The down side could be that I actually lose money and is what I am trying to figure out. If you do not take the up front per diem pay then you claim it at the end of the year on your taxes. I believe it is $58 per day you are on the road that you can claim, and 80% of that figure is not taxed. So that is your tax credit.

So what I am trying to figure out is how many miles I have to average on daily per diem pay to make sure I am getting the same credit as the $58 per day figure.

Now here is the catch and something you need to ask your prospective employer. How much of the per diem pay do they keep? Most companies keep a portion of the per diem for running the program. When I asked about it I was told that they pay a fee to the government for doing per diem and that's why they keep it. But I would be surprised if the companies do not actually profit by paying per diem.

As an example my company deducts 2 CPM. So basically from my normal CPM pay 13 cents is deducted to be paid per diem. But of that .13 I actually only receive 11 CPM. This is why I think I may actually receive a higher credit if I wait till the end of the year to claim my per diem. Then I claim the entire allowable amount and am not paying someone else to get it up front.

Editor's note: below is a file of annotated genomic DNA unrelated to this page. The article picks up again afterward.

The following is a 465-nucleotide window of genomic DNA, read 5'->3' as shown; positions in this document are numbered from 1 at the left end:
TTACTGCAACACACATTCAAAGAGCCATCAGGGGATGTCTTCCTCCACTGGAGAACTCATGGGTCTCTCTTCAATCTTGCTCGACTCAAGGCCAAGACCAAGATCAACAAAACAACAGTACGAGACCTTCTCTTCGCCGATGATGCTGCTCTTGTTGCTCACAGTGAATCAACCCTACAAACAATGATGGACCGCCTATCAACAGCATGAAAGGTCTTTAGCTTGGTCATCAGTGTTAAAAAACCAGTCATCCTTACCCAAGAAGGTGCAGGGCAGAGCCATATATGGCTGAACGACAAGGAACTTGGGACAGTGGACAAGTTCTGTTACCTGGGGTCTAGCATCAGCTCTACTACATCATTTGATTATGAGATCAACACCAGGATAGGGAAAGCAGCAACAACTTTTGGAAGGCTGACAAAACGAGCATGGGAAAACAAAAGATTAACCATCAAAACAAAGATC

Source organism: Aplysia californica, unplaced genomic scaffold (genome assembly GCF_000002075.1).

I will be talking to my accountant soon, and hope he can shed some light. But if he does not know per diem inside and out I will need to seek advice elsewhere. I think it really comes down to how many miles per day your getting and if you can afford to wait to take the claim at the end of the year. Which is kind of a catch 22. Someone getting lower miles would probably really need the money up front, but in the big picture would be receiving less credit on a yearly basis.

Would love to hear from someone who truly understands the ins and outs of per diem.

Woody

CPM:

Cents Per Mile

Drivers are often paid by the mile and it's given in cents per mile, or cpm.

Per Diem: